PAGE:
The world can always use a little more kindness, and where better to start than with our own families? These small acts can make a big difference in a child’s life. Check out these ten parenting ideas for the new year, or set out to create your own.
- Encouraging messages: Everyone is familiar with the loving lunch box notes. But if you have an older kid that would be embarrassed by a lunchbox message (aka a middle-schooler) or you just want to take it a step further, create bedroom door messages. Colorful stock paper bursts from the dollar store work great. Leave a word describing your child, or write an entire sentence. Make it unique. Throw in some new vocabulary words that will send them to the dictionary out of curiosity.
- Random Acts of Kindness: Be kind together. Most of the time, being kind and doing for others makes everyone feel good and will make a lasting impression on your child. “Secret Missions” are adventures for children, allowing them the joy of doing without expecting anything in return.
- Surprise!: Shake things up and do something unexpected. It can be small, like an ice cream date for no reason. My son loves going into a coffee house and having one-on-one time. Find out what makes them happy and surprise them randomly.
- Movie Night: Every Friday night is pizza and movie night, with a documented rotation on who gets to pick. This started because of COVID and the lack of things to do, but now the kids count on it every week. Sometimes we throw in an extra movie on Sunday night to watch old-school classics from mom and dad’s childhood – parent’s night to pick.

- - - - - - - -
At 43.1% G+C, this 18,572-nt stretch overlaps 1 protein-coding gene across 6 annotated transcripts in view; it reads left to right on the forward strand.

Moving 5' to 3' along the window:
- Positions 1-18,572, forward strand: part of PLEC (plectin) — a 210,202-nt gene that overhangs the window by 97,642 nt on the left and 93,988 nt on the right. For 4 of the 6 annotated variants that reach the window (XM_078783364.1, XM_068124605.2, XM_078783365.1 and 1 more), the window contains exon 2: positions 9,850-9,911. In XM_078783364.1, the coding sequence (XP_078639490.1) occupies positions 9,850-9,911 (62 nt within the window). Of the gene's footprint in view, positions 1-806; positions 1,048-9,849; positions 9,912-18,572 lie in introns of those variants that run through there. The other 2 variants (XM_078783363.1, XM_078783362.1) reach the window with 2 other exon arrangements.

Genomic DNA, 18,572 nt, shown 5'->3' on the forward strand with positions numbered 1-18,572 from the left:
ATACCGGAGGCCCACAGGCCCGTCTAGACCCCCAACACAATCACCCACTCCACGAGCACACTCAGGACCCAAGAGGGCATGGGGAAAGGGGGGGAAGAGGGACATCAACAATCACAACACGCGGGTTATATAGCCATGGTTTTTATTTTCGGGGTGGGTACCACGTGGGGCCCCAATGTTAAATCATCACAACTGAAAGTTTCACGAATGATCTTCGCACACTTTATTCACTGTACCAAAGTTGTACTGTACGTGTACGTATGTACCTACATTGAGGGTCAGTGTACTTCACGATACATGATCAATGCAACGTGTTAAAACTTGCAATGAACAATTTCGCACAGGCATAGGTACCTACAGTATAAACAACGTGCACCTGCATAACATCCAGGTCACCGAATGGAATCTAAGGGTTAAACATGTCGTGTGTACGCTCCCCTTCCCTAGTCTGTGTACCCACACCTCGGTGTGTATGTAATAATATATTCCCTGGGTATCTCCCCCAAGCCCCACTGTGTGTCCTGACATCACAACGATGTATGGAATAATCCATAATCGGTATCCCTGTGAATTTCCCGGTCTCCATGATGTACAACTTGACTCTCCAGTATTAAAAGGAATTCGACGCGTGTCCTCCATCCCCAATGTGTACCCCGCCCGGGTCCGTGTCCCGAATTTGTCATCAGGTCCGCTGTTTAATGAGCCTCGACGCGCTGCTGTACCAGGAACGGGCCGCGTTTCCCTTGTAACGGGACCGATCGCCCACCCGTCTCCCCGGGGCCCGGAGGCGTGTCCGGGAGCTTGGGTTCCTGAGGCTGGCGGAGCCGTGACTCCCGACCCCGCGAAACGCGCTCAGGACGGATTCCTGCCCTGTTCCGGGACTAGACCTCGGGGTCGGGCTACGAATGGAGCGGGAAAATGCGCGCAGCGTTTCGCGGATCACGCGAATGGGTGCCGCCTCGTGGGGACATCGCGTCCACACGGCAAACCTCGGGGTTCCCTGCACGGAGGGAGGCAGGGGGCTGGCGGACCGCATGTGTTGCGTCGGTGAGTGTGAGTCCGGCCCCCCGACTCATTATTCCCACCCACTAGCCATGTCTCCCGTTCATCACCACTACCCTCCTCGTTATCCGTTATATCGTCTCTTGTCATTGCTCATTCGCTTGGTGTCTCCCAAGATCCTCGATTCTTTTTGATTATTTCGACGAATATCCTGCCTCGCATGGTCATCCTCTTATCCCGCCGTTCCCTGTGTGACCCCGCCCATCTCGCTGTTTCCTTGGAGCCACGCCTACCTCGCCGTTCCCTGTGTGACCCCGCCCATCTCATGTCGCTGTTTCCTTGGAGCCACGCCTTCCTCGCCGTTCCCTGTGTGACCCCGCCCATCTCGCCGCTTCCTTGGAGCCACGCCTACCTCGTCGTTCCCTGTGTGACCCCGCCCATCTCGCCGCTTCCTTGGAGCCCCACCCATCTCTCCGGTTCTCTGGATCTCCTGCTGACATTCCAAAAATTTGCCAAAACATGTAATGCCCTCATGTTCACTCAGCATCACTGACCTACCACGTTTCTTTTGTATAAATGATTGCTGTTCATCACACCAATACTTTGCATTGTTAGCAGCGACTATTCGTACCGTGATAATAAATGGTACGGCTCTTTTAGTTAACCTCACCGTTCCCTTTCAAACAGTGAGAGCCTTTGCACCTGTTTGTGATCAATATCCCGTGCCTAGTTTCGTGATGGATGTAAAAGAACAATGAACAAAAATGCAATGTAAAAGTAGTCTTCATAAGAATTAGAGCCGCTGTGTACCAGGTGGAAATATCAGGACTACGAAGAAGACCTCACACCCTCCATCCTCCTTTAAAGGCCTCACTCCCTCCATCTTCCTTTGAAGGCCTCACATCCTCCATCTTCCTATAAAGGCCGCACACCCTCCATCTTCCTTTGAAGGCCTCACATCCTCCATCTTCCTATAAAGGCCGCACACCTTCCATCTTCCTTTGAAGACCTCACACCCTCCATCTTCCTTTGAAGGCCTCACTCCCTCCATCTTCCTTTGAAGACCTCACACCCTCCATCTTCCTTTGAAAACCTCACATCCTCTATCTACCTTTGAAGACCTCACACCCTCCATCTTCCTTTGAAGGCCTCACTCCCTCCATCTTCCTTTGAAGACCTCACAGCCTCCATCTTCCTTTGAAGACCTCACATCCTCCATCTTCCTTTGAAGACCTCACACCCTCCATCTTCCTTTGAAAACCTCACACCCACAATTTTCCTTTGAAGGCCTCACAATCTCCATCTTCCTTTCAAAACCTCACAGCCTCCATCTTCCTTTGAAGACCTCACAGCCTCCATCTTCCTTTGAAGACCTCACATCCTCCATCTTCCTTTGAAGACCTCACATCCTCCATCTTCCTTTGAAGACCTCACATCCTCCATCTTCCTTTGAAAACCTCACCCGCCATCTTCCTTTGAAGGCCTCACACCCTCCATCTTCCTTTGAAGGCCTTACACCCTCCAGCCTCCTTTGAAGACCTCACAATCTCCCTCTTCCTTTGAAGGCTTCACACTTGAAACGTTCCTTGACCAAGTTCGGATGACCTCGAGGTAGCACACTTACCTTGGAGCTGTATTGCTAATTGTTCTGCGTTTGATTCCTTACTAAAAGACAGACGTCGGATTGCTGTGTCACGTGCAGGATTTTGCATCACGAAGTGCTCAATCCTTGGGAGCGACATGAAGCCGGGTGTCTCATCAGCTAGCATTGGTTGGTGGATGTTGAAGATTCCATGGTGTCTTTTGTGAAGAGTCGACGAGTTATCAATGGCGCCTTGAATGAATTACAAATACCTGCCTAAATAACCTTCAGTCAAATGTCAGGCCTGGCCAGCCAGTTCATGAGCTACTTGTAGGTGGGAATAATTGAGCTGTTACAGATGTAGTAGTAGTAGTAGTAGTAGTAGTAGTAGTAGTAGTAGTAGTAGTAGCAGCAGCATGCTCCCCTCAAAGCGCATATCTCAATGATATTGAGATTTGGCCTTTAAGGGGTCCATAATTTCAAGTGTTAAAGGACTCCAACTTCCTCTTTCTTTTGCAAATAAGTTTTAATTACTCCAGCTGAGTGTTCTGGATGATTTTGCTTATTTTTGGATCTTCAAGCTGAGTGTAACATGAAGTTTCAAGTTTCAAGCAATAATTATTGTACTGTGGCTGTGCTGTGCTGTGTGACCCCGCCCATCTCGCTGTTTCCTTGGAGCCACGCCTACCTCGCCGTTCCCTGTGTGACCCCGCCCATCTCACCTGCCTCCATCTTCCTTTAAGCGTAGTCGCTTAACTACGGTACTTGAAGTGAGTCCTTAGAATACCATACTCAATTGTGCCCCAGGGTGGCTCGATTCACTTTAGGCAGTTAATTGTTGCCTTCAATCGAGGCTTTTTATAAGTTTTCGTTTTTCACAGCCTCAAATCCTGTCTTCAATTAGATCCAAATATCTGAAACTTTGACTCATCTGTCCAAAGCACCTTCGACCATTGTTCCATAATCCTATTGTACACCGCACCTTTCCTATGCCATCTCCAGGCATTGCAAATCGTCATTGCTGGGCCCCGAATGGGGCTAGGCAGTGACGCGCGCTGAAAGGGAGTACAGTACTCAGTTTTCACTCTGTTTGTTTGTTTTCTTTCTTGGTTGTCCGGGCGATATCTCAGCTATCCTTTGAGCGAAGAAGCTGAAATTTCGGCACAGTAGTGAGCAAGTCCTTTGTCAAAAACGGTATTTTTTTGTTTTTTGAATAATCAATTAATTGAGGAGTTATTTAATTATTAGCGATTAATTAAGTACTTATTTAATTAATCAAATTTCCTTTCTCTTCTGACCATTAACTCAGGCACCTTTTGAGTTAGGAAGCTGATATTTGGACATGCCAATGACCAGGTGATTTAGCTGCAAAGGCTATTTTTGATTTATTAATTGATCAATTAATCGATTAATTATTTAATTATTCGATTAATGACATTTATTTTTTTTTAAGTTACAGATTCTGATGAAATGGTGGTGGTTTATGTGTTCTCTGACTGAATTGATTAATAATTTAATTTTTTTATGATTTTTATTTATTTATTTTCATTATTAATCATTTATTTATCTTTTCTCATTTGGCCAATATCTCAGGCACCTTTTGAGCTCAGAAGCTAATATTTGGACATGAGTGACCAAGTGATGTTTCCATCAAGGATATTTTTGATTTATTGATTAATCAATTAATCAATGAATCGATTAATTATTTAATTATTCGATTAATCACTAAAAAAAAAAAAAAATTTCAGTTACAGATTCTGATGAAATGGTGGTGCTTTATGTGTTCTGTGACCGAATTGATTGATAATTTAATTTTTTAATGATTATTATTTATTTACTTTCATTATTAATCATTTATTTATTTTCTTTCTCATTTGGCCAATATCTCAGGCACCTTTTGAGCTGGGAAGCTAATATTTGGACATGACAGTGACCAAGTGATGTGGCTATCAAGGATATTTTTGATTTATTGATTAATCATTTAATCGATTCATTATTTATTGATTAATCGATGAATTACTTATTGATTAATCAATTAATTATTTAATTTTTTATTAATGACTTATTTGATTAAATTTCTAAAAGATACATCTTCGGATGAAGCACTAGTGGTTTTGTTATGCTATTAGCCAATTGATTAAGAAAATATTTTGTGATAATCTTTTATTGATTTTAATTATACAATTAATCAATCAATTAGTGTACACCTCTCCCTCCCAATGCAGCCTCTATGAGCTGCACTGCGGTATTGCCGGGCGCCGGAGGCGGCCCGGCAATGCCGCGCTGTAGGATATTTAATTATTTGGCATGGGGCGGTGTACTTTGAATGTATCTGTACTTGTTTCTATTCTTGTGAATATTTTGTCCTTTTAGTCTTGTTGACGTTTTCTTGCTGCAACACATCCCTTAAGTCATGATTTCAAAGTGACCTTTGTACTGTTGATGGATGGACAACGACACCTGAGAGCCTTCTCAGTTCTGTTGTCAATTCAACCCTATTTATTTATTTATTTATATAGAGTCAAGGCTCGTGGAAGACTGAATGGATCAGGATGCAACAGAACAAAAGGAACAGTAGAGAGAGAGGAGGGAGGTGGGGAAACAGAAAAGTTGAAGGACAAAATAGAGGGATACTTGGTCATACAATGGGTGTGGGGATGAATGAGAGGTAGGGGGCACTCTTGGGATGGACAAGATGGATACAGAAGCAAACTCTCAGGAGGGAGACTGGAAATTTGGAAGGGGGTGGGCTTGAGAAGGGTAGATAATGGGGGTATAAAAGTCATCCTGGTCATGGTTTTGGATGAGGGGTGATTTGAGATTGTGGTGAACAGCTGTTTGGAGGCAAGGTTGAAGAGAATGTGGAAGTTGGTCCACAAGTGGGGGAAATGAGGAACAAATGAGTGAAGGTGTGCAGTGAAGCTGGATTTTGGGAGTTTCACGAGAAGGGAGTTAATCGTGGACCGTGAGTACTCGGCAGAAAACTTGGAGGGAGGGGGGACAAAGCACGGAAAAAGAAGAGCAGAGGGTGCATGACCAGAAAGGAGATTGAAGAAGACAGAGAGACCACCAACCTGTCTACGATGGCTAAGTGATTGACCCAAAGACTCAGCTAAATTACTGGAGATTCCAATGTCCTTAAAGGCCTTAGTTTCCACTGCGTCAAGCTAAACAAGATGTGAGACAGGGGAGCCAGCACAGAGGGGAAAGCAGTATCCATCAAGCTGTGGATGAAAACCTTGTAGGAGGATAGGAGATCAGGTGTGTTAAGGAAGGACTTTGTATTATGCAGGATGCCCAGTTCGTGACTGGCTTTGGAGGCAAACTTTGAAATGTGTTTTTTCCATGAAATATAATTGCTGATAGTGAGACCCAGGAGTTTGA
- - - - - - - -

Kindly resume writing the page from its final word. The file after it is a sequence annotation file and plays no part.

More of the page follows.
- Listen. Really listen. Ask questions. If possible, have them demonstrate what they’re talking about. It’s likely something of no interest to you, but sharing it is important to kids.
- Be Like A Kid: Try the sour candy. Chase them through the yard. Play hide-and-seek. One vivid memory I have from my childhood is when my aunt would take the time to jump rope with my cousins and me. It made great memories that I’ve always treasured.
- Daily One-on-One Time: This is time devoted to each individual child. Our bedtime routine is our one-on-one time. Not only does this dedicated time make the child feel special, but it also opens the door for conversation that, otherwise, may get lost.
- Take the Trip/Monthly One-on-One Dates: The important thing is to make memories, whether it be a short camping trip or each child having a “date” out with you. You may be making memories that they will one day share with their own children.
- Say I Love You: Sure, you show them how much you love them, but make sure you tell them too. Some adults say they grew up never hearing the words “I Love You” from their parent(s) even though they knew the love was there. Hearing it verbalized out loud is powerful.
- Be Human: Although we, as parents, have superpowers, we are still human. You will have off-days, sad days, or angry days. Express the emotions appropriately, but don’t put up a facade that life is flawless. This isn’t Leave It To Beaver, this is life, and it’s a roller coaster.
Beautiful suggestions! Thanks for the inspiration!
I love this. It is much easier to learn kindness as children than as adults. Great suggestions.
Thank you for reading! I appreciate your warm comments. I agree that it is easier to learn kindness as a child.
My kids are older so I can vouch for some of your suggestions. Now we volunteer together.